Except for the important ones, of course, such as a loved one’s birthday and major holidays. But for most people, the dates seem to just sink somewhere in their memory, until it’s only the images from the moment that remain.
Not for me, at least, not for a very specific day. It was just last year, on September 22, 2014, that I said goodbye to the number one man in my life, my friend, my confidante: my father.
He’d been battling a rare form of cancer called Squamous cell carcinoma, and had been fighting bravely for over 5 years against the disease. The disease took my parents to multiple countries and cities around the globe, seeking a treatment that would work, as well as endless rounds of chemotherapy. In the end though, as he lay hospitalized and sick, the doctors told us that there was nothing more that could be done. That it would be best if he just came home. Eight days later, he passed away peacefully, surrounded by his family. I was only 24.
[bctt tweet=”Years and dates are very easy to forget. Except for the most important ones, of course.”]
It’s been about a year since that day, a day where everything changed so fast, that I felt like I had to sprint just to keep up. The pain might have numbed, but the reality of loss still stings. Yet the life lessons that I’ve learned since that day have been instrumental in my growing as a person. Understanding grief, understanding pain, and understanding growth have all been a part of those hard lessons. In the hope that it might help someone in a similar situation, I wanted to share what I have learned a year after losing my father to cancer. For anyone that has lost a loved one, at any stage in his or her lives, I hope this brings you peace.
It’s tough losing a loved one. It’s really, really, really tough. The healing – as broken as that might feel – will also take time. Time for the pain not to wake you up in the middle of the night, your face soaked with tears. Running away from and burying the emotions just doesn’t help – it only makes it worse. This reality especially stands true at a time when you’re already vulnerable, and let’s face it, probably an emotional mess. But there’s no shame in that, no matter what you might feel. It’s called being human.
We feel so many emotions simply on a day-to-day basis, and after losing someone, it feels like all of those feelings have been magnified. I’m no psychologist, but what I learned through the grieving process was to allow myself to feel my own feelings and to not judge myself for having them. Oh, and to cut myself some serious slack too.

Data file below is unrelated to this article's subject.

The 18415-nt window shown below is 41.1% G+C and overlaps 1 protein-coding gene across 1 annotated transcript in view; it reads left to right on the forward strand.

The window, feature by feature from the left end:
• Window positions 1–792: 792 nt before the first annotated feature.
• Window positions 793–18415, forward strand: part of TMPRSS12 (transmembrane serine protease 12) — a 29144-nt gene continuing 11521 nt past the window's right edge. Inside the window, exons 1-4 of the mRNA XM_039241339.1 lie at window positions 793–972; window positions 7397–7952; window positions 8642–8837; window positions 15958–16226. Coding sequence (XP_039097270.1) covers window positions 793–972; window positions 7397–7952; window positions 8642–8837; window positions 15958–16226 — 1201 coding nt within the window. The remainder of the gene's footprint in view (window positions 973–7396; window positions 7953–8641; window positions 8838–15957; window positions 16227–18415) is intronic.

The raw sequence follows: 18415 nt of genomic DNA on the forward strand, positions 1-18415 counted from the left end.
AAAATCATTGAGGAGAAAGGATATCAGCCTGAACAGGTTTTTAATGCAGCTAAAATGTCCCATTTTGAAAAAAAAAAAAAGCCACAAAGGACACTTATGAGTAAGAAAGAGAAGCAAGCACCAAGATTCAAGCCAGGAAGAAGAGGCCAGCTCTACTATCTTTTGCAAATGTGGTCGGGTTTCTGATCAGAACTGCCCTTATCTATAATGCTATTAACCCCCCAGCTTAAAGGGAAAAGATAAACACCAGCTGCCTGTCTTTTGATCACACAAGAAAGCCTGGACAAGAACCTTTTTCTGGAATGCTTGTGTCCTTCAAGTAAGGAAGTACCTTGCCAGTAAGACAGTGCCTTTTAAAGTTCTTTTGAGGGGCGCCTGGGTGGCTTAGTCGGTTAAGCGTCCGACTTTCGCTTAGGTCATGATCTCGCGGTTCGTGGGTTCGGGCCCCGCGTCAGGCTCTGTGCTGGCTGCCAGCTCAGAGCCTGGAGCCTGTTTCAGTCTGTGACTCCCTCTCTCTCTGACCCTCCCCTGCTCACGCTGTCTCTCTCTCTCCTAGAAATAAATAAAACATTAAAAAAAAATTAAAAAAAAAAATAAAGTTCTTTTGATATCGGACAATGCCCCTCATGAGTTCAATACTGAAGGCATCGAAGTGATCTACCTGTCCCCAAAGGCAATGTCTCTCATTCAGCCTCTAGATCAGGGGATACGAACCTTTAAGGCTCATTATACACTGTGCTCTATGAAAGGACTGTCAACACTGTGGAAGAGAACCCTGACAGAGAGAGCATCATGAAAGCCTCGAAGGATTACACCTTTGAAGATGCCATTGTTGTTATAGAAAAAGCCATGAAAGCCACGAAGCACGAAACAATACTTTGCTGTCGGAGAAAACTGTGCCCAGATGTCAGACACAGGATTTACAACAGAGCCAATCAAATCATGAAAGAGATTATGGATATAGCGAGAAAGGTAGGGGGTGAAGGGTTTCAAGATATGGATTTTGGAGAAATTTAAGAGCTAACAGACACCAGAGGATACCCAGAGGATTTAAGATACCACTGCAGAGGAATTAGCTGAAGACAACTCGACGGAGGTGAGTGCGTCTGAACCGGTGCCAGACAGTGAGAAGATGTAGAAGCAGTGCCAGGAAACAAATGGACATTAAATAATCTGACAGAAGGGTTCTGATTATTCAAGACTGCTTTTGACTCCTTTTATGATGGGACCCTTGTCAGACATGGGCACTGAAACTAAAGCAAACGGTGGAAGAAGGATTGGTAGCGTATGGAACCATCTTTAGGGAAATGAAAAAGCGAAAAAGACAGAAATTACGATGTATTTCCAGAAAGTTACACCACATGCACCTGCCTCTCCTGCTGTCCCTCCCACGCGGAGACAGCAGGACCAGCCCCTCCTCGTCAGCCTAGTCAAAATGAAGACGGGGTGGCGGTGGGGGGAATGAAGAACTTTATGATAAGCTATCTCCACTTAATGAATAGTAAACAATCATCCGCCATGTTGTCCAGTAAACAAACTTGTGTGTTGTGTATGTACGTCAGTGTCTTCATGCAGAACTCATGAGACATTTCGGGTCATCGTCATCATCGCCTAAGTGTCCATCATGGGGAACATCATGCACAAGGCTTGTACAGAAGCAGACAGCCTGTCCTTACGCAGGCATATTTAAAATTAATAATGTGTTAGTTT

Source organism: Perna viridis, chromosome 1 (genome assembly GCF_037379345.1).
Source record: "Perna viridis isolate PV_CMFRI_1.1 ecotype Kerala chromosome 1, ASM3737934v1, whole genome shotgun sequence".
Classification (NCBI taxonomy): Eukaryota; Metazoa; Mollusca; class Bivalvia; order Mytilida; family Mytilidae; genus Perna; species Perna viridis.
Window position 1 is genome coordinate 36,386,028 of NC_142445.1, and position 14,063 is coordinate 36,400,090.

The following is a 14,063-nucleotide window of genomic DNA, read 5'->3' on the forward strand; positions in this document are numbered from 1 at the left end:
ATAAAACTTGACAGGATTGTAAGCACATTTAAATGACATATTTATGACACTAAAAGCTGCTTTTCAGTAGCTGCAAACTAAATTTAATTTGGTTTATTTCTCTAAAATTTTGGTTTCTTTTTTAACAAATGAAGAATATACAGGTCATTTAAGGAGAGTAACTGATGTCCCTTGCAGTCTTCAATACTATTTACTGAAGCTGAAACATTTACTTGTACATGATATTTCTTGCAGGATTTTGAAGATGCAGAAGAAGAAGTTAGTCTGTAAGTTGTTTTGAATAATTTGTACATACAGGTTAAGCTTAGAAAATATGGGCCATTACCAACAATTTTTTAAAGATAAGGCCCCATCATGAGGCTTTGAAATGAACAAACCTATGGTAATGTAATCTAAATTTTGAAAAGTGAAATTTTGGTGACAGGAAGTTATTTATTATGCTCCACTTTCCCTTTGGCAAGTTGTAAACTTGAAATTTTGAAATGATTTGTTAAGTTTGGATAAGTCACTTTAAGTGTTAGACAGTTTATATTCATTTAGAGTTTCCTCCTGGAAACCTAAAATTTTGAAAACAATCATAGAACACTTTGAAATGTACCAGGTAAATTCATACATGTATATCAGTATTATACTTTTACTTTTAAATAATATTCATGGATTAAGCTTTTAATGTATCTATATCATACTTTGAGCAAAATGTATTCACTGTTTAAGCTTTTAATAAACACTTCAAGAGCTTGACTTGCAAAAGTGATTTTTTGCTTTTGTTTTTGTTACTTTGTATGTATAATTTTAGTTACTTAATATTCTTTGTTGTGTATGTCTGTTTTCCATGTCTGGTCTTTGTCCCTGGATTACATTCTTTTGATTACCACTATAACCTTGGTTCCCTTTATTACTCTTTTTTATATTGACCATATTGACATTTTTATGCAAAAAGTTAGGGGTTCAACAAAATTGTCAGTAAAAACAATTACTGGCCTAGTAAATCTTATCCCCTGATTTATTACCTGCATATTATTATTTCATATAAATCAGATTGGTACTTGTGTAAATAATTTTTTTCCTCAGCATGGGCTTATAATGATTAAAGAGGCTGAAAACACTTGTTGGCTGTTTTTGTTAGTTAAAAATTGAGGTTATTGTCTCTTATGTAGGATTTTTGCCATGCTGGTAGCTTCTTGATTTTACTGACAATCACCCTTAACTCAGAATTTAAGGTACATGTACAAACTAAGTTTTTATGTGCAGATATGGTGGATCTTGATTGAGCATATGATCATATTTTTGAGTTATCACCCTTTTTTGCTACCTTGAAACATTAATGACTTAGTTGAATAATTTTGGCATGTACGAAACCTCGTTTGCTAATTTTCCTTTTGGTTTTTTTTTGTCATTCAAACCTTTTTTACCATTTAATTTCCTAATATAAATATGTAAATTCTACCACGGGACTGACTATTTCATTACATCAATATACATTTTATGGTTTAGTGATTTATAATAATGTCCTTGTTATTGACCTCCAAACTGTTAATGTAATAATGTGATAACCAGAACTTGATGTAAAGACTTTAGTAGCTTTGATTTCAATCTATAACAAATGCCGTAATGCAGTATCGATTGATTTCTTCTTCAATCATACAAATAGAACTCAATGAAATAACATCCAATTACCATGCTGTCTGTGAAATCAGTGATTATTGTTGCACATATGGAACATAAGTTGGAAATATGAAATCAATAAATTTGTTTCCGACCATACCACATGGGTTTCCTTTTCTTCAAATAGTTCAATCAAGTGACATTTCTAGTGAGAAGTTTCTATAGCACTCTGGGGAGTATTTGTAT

The reality is, no matter how high we build our barriers, we will always be vulnerable. Why? By simply being alive we already are vulnerable to illness, love, heartbreak, disappointment, and the grand finale, death. In the months following my father’s funeral, I was the most vulnerable I’d ever been in my entire life, yet I allowed my close friends and family in because I knew I needed them the most. It wasn’t easy at all.
Let the ones you love in, because they are also grieving in their own ways – especially if they knew the deceased. On top of that, they’re also wondering how it is they’ll be able to be there for you now. And the only way to give them an answer is to let them in.
There will also be good, bad, and flat out horrible days. That’s alright, and it’s also okay to miss the one you lost, because you’re making a huge adjustment in living your life, without the physical presence of a loved one. There were days for me where I felt good, where I felt okay, where I was surviving. Then there were the days when I felt pretty terrible about myself and about my life. A good university friend of mine told me that, to him, life was and is all about perspective.
[bctt tweet=”There were days for me where I felt good, where I felt okay, where I was surviving. “]
During some of my darkest moments, forcing myself to shift my perspective and look for the silver lining kept me going, even if it was a struggle to pull myself out of the hole I found myself in.
I sometimes feel guilty for going forward in my life without my father in it to cheer me on or be there for me. But I also know that to continuously exist in a state of grief benefits no one – especially myself – and would be an insult to my dad’s memory and how he raised me. It’s hard to want to move on in life, even when it just comes to feeling better for yourself and your family. But I learned, throughout it all, that the ones we love will always want the best for us – even if they have passed me away. It’s what keeps me going, and I wouldn’t want it any other way.